By CID Coalition
For Northwest Asian Weekly
The Chinatown-International District (CID) Coalition was dismayed by the Aug. 5 article “Chinatown-ID housing affordability measures,” which inaccurately represented community opposition against the proposed 14-story Marriott hotel on 8th and Lane, as well as new city legislation affecting the neighborhood. Over the past several months, the CID Coalition has been directly engaging with community members about the hotel, as well as the recently passed Mandatory Housing Affordability (MHA) upzone. What we’ve repeatedly heard paints a very different picture than what the Northwest Asian Weekly suggested.
The CID Coalition is a grassroots group of organizers — including people who live and work in the CID, and/or have family members who live, work, and receive services in the CID, and consider the neighborhood vital to our history, culture, and identity. Our goals are to fight against displacement, center community voices in decision-making processes, and stand with other neighborhoods who are also facing displacement. We work towards a multicultural, intergenerational, and self-sustaining future for the CID, which is one of the most unique neighborhoods in the country.
In 2013, International Community Health Services (ICHS) and Seattle Chinatown International District Preservation and Development Authority (SCIDpda) tried to buy the property where the hotel is planned, to build a nursing home for Asian American elders, but were outbid by the developer, Hotel Concepts (who also plans to evict a low-income Latino community for a hotel in SeaTac). Wildly out of scale with the area, the Marriott would stand directly across the street from where many of our family and community members live and receive services at ICHS, Denise Louie Education Center, and Legacy House assisted living (managed by SCIDpda). Kin On senior citizen center, a Seattle Public Library branch, and Donnie Chin International Children’s Park are also within one block.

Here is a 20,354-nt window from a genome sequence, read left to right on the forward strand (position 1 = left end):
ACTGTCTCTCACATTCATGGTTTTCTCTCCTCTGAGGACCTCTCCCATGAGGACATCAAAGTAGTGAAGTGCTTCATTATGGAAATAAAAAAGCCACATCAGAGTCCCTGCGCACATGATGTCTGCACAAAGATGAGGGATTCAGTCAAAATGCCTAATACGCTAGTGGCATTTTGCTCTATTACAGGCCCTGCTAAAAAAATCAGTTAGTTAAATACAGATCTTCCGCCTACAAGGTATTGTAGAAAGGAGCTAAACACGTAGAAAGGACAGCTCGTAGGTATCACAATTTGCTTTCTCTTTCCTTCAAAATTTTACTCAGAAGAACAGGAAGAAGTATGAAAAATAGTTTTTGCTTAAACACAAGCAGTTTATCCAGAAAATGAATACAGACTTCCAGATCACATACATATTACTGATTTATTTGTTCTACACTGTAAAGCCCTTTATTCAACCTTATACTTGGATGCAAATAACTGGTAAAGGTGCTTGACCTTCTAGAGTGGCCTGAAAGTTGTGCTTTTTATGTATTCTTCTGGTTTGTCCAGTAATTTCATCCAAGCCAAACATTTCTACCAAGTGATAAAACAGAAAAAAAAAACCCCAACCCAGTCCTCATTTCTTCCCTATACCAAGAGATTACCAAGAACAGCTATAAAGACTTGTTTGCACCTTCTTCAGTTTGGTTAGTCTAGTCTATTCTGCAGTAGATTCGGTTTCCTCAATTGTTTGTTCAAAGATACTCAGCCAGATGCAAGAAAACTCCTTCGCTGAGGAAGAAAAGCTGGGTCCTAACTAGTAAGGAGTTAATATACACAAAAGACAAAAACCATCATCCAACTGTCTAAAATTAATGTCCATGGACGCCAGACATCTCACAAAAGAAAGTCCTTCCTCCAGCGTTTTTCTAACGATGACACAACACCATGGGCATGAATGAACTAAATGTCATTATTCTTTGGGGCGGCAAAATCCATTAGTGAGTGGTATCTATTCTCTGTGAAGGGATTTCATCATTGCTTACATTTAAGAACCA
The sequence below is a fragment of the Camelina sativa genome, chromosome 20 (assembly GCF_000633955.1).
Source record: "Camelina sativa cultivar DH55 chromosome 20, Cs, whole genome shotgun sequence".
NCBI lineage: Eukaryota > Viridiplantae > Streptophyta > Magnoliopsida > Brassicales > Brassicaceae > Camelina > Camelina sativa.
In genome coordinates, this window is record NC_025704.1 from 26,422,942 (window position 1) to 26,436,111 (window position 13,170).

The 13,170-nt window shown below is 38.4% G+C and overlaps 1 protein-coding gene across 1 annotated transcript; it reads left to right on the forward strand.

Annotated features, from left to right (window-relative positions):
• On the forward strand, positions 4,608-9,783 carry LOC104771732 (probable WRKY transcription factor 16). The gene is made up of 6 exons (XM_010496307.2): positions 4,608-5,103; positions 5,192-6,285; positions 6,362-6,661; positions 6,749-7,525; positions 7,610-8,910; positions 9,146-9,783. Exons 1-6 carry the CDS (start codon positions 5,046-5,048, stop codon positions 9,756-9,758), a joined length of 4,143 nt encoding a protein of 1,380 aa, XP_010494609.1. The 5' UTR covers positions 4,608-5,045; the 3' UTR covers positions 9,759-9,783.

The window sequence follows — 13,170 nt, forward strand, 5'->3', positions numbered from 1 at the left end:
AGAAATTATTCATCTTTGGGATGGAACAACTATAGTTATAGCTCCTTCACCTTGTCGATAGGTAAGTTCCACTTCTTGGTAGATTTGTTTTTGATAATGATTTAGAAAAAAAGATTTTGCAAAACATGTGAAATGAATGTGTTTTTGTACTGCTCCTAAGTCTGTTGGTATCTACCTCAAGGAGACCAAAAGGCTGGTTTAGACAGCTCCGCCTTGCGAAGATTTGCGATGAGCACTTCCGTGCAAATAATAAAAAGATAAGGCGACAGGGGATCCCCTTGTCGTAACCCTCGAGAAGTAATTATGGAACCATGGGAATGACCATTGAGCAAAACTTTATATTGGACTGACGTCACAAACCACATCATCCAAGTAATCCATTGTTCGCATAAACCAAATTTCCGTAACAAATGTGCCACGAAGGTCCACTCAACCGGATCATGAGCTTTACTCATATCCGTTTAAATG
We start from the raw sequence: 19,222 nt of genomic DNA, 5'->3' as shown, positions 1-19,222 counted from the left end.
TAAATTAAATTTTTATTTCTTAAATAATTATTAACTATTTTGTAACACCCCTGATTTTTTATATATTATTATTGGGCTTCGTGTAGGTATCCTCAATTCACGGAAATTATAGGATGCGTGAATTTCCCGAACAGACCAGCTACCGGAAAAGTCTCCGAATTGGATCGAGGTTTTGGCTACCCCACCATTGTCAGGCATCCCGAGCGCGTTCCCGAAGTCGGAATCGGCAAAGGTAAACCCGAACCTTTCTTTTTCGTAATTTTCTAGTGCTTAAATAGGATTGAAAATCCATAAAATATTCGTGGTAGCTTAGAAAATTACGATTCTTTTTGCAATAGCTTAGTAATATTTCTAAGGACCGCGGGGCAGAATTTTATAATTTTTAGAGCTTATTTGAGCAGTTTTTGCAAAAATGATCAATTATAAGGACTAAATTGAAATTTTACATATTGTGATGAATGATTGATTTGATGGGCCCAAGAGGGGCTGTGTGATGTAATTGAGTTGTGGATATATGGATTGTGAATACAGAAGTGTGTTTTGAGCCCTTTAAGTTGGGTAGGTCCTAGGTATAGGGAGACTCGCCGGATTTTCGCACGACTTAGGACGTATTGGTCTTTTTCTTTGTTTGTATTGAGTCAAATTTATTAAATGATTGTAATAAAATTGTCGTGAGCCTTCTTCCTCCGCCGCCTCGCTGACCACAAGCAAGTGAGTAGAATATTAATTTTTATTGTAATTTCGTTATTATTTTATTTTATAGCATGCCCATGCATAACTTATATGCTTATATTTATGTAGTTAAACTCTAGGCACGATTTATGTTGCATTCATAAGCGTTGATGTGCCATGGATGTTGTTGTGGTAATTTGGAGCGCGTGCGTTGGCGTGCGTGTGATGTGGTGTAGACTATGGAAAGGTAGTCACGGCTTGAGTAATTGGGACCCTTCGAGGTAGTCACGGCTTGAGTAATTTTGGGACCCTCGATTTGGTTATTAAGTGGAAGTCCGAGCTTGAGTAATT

These organizations have publicly expressed concerns over the impact this development would have on residents and service recipients. SCIDpda, ICHS, and Denise Louie Education Center depend upon the small 8th street for daily loading and unloading of hundreds of seniors, children, and patients, and ambulance and fire truck access for frequent emergency calls. The addition of over 260 units across the street and increased traffic congestion would likely make it extremely difficult to access services in a safe manner. Construction noise and dust would likely last for over a year and could cause stress and disruption to nearby elders, children, and their family members.
The CID Coalition formed in early 2017 after learning about the proposed hotel. Hundreds of diverse community members — including elders, youth, residents, limited-English speakers, and small business owners — have come to our numerous meetings to voice their vision for the CID.